According to Frankl, the will to meaning is a primary motivational force. It is a deep-seated, innate yearning for not only meaning in life but also the ultimate meaning of existence. This quest for meaning can be satisfied only through striving and moving toward self-transcendence. In this perspective, the will to meaning is genuine and authentic because each person has a unique calling.

However, the will to meaning is neither a need nor a drive, because it can never be satiated. It is more like a search for excellence, which will lead one to higher and higher ground. In other words, the will to meaning sets in motion a process that continues throughout life. Therefore, meaning is discovered in the process of searching, not in arriving at the destination. This is an important concept for researchers studying meaning.

Frankl also defines the will to meaning as a meaning orientation or mind-set. The meaning mind-set functions like a basic value orientation in life, through which we interpret all our human experiences. Paul T. P. Wong has developed a scale to measure the meaning mind-set and predicted that individuals are more likely to survive difficulties and achieve “eudaimonic” happiness if they score high on the meaning mind-set (eudaimonic being Greek for “the good life” or “human flourishing” based on virtue and excellence, as opposed to “hedonic” happiness, which is based on pleasure).

Meaning of Life

Frankl believed in the intrinsic and ultimate meaning of life. He also affirmed that meaning can be found in every situation, up until one’s last breath. Everyone’s life can be made meaningful through contributing to the world, appreciating life, and taking a defiant attitude against fate. In short, logotherapy aims to empower people to rise above their difficulties and live a fulfilling life.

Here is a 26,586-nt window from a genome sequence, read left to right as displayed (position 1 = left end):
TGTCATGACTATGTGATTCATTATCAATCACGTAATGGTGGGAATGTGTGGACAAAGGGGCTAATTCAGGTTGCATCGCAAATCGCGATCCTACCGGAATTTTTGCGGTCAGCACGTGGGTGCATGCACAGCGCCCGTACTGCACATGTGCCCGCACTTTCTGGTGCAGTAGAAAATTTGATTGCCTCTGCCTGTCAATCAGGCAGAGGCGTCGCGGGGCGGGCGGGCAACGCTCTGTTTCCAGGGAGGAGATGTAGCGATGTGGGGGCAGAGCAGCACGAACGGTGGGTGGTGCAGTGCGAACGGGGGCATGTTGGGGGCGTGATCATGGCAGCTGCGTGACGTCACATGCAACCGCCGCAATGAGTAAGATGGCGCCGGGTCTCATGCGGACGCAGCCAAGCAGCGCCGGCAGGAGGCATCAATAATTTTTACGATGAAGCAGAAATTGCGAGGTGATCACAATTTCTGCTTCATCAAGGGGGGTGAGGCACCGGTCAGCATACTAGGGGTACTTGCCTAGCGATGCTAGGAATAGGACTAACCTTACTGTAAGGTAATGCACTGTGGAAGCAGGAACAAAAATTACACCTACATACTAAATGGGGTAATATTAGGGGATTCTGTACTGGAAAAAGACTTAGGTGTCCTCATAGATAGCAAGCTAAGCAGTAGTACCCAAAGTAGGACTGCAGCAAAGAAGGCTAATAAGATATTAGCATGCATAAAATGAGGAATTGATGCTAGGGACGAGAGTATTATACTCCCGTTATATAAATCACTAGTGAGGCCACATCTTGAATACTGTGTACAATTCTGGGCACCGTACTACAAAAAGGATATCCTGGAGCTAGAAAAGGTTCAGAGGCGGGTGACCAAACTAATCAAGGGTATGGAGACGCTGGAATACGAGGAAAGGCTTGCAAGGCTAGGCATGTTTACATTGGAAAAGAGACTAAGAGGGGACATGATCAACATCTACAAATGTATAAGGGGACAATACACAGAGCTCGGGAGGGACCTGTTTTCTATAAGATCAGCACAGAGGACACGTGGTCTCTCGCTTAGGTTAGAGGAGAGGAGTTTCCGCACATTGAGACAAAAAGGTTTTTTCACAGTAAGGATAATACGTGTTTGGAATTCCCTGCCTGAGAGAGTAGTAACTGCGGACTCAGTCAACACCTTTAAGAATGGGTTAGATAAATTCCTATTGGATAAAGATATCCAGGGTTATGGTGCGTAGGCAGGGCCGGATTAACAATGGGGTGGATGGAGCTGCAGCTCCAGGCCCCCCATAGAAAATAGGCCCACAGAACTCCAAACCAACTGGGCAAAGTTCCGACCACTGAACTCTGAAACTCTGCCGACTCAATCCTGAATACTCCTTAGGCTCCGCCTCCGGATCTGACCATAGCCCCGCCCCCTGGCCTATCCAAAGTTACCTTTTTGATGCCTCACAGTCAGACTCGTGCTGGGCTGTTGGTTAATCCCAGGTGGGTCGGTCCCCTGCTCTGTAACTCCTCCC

Logotherapy in Practice

In actual practice, a logotherapist seeks to awaken clients’ awareness of their own capacities and responsibility for meaning seeking. The main logotherapeutic techniques are paradoxical intention and dereflection, which are designed to reorient clients away from self-preoccupation with their problems toward pursuing their own pathways to a more desirable and fulfilling life. Results from empirical research suggest that logotherapy or meaning therapy is efficacious in reducing depression and anxiety and increasing well-being.

See also Existential Theoretical Framework; Hopelessness; Humanistic Theoretical Framework; Positive Psychology Theoretical Framework; Psychotherapy; Spirituality/Religion, Mental Health;

Further Readings

  • Frankl, V. E. (1985). Man’s search for meaning (Revised & updated ed.). New York, NY: Washington Square Press.
  • Frankl, V. E. (2010). The feeling of meaninglessness: A challenge to psychotherapy and philosophy. Milwaukee, WI: Marquette University Press.
  • Wong, P. T. P. (2012). What is the meaning mindset? International Journal of Existential Psychology and Psychotherapy, 4(1), 1-3.
  • Wong, P. T. P. (2014). Viktor Frankl’s meaning seeking model and positive psychology. In A. Batthyany & P. Russo-Netzer (Eds.), Meaning in existential and positive psychology (pp. 149-184)New York, NY: Springer.